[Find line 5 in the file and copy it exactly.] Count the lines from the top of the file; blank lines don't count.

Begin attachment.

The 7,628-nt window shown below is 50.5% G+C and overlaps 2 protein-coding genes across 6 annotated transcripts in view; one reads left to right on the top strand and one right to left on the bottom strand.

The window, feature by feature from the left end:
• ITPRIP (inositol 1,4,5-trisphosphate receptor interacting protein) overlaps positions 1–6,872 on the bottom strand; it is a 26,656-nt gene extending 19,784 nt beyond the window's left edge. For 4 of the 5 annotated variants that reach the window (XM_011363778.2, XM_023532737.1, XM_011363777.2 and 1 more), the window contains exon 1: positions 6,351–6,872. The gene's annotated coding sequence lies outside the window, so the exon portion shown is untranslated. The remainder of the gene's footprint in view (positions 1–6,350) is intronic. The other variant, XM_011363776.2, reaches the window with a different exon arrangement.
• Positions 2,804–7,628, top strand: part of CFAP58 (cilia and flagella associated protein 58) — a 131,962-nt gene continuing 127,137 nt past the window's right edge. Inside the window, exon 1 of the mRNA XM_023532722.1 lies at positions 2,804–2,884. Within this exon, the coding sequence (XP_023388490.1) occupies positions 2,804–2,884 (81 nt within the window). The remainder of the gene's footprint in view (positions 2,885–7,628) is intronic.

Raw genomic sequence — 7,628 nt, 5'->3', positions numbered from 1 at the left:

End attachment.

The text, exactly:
Raw genomic sequence — 7,628 nt, 5'->3', positions numbered from 1 at the left: